A friend called to ask a favor. He went out to dinner with his wife at Chili’s celebrating their 40th wedding anniversary. At one point, he told his wife happy anniversary and they touched his glass of sweet tea to her glass of strawberry lemonade as they casually talked over dinner.
They finished and asked the waitress for their ticket.
A few minutes later the waitress returned and said their bill had been paid in full. They looked around but didn’t see anyone they knew. Perplexed, they asked who paid for their $32 meal. The waitress smiled and pointed at two young ladies sitting at a table next to them.
They approached the two young ladies, thanked them for buying their dinner and asked the obvious question, why? The girls embarrassingly smiled and said they didn’t mean to eavesdrop, but overheard them say at one point that it was their wedding anniversary. My friend’s wife, who is as sweet as sugar cane in a syrup factory, immediately hugged their necks.
They began a short conversation and asked the girls if they were in college. They sheepishly laughed and said they were in high school, one a senior, the other a junior. Even more amazed now, the couple asked the girls a few more questions and learned they went to a small local high school nearby. They profusely thanked the two high school girls for buying their dinner, and then sat in the restaurant parking lot for a long time dumbfounded by what had just happened.
That’s why he called me. He knew my kids went to the same high school and wanted help to figure out who they were so they could adequately thank the two girls. My friend and his wife dropped by my house and looked through the high school year books searching for their benevolent benefactors. They definitively identified one of the girls, but not the other.
About the time they were leaving, one of my daughters came home from work. I introduced them and briefly told her the story and the name of the girl they had ID’ed. She immediately flipped open the yearbook, pointed to a picture and asked if it was the other girl because she knew they were good friends and hung out a lot together. The couple was ecstatic to identify and name both girls.
My daughter went on to share what she knew of their stories. Turns out, neither girl is rich with a lot of money to throw around. In fact, neither has much of anything. As of date, both have had hard lives and very little support from their single moms. One girl works two minimum wage jobs after school to support herself. The other works constantly at a fast food restaurant for minimum wage to make ends meet. Neither has an extra $32 laying around to pay for a meal for two complete strangers.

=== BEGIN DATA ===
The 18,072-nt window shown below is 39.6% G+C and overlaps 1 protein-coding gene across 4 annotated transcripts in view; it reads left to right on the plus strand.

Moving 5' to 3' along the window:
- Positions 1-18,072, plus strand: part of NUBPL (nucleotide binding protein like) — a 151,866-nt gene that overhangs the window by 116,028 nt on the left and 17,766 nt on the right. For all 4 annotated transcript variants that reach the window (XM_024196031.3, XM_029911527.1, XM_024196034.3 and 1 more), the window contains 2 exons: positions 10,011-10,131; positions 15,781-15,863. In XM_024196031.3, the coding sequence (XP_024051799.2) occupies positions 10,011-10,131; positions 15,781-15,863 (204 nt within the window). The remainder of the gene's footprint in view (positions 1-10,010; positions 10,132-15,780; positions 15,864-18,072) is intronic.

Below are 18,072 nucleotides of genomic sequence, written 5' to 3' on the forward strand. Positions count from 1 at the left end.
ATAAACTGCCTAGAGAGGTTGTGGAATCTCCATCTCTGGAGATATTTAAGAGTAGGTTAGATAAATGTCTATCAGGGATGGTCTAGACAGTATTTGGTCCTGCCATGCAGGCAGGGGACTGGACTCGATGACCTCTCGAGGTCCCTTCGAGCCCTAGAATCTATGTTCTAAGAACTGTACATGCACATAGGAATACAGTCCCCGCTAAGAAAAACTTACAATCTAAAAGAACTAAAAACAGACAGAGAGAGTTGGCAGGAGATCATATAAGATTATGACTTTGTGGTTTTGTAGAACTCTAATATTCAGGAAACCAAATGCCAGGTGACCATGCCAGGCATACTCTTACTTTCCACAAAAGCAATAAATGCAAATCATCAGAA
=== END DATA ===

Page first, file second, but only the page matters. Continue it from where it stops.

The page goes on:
As my daughter talked, my friend’s wife began wiping tears from her eyes while he stood listening uncharacteristically quiet and open mouthed. They looked at each other in disbelief at the depth of the generosity and kindness these girls had showed them on their 40th wedding anniversary, still having no idea why the girls would do this.
I gently suggested that the girls had seen something in the way they treated and spoke to each other that touched them deeply. Maybe in a back door kind of way, it made them want to be around the couple. Shrugging, my friend said, “But other than tapping our glasses together and saying Happy Anniversary, we don’t even remember what we talked about”.
I don’t know, maybe that’s the point. Maybe they just haven’t seen something so great done so naturally before. Maybe it gave them hope for their own future, for what they want and what they hope to be. Maybe it was like a movie scene version of what they wished they had grown up with. Maybe it was none of that. Maybe it was just two poor high school kids who wanted to be nice.
The girl’s generosity was returned full circle. The couple bought both girls a gift, a Chili’s gift card and wrote a letter of thanks and encouragement to both of them. The packages were delivered, anonymously, at their school, and then the two girls had their turn at being astounded and speechless as the recipients of unexpected grace and kindness.
Some say kids today are lazy, self absorbed and just don’t get it. Sometimes, that’s true. But not always, not all kids, not by any stretch of the imagination.
In every generation the older generation wonders what will become of the world when the young take their turn in leadership. In every generation there are weaknesses, poverty, evil and hatred, yet in every generation there will also be goodness, unmerited generosity, peace and love.
Many public school teachers say they can spot the ones who are going to prison even when they are children, but on the other hand, you just never know, not completely, because there is hope, always hope.
To the two girls who unexpectedly blessed a couple celebrating a 40th wedding anniversary, a couple they had never even seen before, thank you! You are totally, totally the hope my generation has for tomorrow!